Lasting Power of Attorney Changes a good idea? - Walker Foster Solicitors Lasting Power of Attorney Changes a good idea? - Walker Foster Solicitors

Are the proposed changes to reform and modernise Lasting Power of Attorney a good idea?

Granting Lasting Power of Attorney (LPA) is one of the most important legal decisions an individual can take. By registering an LPA, they nominate another person to make health and financial decisions on their behalf, in the event of them losing the ability to make those choices themselves.

Bringing the LPA process up to date
Currently, registering an LPA can be a time-consuming process for many. Now, on the back of a three-month consultation, the Government is considering a number of changes to the process that would speed up the service and make it easier to access.

The changes cover three main areas:

New safeguards to protect against fraud and abuse.
A simpler and easier to use process.
A move to a predominantly digital service.

At the heart of the reforms is a proposal to widen the powers of the Office of the Public Guardian (OPG). Under the changes, the OPG would be able to check identities and stop or delay any registrations that they have serious worries about. And the new process would also make it easier for someone to object to a Lasting Power of Attorney registration – for example if they suspect that it is abusive.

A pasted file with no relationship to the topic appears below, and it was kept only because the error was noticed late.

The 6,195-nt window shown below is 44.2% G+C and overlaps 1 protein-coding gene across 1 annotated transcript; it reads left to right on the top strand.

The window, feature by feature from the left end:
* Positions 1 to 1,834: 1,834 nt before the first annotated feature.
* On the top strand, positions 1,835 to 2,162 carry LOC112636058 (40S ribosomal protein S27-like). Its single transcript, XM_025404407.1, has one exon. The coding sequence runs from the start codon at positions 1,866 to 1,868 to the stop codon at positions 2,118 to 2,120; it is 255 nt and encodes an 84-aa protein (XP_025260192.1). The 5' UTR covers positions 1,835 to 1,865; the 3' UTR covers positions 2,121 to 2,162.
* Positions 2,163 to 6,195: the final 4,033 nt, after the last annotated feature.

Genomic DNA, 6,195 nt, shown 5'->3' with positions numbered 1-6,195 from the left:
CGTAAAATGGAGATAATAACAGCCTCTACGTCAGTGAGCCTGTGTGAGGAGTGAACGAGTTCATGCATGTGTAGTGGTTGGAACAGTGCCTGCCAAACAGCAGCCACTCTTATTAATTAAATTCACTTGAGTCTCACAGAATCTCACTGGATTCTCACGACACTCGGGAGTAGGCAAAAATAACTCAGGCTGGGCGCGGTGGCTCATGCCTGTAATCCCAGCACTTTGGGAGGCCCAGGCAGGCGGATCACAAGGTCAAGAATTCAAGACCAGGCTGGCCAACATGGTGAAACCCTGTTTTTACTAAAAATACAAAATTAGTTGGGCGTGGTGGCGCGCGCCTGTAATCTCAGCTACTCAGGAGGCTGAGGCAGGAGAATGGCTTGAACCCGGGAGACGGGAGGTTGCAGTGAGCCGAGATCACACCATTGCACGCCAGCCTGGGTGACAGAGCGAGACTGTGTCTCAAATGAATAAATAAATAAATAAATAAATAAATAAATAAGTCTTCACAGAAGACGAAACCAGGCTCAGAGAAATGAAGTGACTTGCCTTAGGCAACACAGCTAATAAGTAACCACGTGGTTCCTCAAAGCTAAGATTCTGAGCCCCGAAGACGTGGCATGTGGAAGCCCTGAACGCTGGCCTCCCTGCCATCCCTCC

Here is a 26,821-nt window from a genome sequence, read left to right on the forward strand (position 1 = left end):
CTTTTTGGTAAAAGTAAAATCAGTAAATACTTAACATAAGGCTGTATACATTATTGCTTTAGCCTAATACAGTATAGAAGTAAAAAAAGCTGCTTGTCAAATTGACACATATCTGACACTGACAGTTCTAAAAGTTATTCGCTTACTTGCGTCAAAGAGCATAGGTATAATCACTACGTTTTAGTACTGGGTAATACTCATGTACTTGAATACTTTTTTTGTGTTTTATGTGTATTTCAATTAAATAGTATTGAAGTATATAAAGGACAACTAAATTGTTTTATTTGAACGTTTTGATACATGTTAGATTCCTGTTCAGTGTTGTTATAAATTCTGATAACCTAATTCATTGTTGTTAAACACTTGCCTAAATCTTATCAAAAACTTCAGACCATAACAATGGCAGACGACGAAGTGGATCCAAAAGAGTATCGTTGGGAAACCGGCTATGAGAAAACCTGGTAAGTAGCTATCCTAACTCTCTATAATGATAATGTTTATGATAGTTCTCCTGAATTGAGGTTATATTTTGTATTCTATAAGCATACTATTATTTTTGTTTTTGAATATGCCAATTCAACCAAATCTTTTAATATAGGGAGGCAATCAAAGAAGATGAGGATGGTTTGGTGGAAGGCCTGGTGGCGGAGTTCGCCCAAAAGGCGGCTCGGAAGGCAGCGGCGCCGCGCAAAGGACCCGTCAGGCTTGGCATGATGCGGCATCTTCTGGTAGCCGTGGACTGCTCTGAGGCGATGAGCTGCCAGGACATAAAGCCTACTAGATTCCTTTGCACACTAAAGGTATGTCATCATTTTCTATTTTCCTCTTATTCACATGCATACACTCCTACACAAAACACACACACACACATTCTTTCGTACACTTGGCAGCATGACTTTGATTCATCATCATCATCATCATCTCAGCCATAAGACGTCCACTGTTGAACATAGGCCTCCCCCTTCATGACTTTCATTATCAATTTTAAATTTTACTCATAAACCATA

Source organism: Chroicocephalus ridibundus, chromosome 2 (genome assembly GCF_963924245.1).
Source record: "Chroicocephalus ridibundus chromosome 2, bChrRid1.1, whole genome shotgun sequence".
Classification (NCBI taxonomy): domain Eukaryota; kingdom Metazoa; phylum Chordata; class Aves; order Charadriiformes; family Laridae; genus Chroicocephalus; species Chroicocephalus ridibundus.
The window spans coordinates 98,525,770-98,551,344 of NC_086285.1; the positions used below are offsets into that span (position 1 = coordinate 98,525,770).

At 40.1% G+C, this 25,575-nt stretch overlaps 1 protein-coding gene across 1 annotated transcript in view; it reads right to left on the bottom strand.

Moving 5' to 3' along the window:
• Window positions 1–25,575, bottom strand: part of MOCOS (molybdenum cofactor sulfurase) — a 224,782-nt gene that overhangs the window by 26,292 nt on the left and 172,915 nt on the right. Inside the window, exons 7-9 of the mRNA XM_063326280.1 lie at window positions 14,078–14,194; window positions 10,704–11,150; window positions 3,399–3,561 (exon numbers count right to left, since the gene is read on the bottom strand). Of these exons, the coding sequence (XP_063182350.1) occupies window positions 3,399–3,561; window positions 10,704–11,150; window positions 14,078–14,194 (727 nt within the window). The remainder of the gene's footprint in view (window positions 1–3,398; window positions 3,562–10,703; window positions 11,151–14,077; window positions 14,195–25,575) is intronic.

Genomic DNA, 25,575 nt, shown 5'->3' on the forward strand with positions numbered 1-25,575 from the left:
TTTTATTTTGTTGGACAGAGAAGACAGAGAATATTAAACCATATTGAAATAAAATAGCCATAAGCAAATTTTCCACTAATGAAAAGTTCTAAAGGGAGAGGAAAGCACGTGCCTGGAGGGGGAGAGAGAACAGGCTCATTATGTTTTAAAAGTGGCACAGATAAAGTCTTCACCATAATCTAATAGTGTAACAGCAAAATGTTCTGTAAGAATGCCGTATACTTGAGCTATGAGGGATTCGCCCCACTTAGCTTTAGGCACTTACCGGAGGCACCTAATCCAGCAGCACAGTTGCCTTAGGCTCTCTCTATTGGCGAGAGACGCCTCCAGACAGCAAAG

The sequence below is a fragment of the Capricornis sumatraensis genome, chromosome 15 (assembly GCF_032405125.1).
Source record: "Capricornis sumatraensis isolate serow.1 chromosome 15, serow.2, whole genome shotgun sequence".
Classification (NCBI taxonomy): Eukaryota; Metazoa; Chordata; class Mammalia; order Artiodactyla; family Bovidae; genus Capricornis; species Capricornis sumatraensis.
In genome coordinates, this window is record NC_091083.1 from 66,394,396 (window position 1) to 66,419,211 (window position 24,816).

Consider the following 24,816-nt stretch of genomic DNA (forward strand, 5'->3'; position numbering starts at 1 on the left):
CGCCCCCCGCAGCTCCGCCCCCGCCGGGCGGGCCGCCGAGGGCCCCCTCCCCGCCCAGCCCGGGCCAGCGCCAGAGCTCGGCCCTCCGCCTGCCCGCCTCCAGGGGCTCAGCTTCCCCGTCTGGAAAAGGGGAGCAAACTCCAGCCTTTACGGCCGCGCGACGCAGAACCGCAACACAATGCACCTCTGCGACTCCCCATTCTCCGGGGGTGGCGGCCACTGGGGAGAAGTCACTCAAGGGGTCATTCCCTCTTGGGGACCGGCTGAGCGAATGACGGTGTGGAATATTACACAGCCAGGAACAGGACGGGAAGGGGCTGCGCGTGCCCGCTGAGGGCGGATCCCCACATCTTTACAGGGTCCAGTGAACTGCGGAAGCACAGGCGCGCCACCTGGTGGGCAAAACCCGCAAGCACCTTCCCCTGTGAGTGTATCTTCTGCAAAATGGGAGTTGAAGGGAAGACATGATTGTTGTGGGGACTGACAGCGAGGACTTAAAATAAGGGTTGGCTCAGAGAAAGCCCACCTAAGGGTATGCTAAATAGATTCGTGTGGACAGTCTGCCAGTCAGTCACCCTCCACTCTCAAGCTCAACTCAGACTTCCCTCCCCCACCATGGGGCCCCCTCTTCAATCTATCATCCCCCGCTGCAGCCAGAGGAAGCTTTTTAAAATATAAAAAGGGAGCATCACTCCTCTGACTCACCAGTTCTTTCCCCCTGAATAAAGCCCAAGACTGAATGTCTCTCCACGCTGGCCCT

Finally – and most controversially – the process of registering a Lasting Power of Attorney will become predominantly digitalised. At present, the service is largely paper-based.

A welcome reform, with some caveats
So are these changes a good idea? Our belief is that yes, in general they are. But we also agree with the Law Society, who recently expressed some legitimate concerns about the changes.

The first is around the move towards a predominantly digital process. Whatever changes are ultimately made, it is absolutely crucial that everyone is still able to access the service. That must include those who don’t have access to digital platforms, or who don’t feel confident using technology.

A second concern is the extent to which the new changes will impact the role of the certificate provider. Under the existing system, this person is required to agree (or disagree) that the person who is signing the LPA understands what they are doing. Again, it is fundamentally important that their role is still effective under any newly digitised and streamlined process.

Ultimately, we welcome the Government’s proposals to reform the Lasting Power of Attorney service. Our hope is that any changes simplify the process, while strengthening the safeguards that have worked so well for over 30 years.

To discover more about the advice and support we offer in Probate, Wills, Tax Planning, Lasting Powers of Attorney and general legal services, use the button below: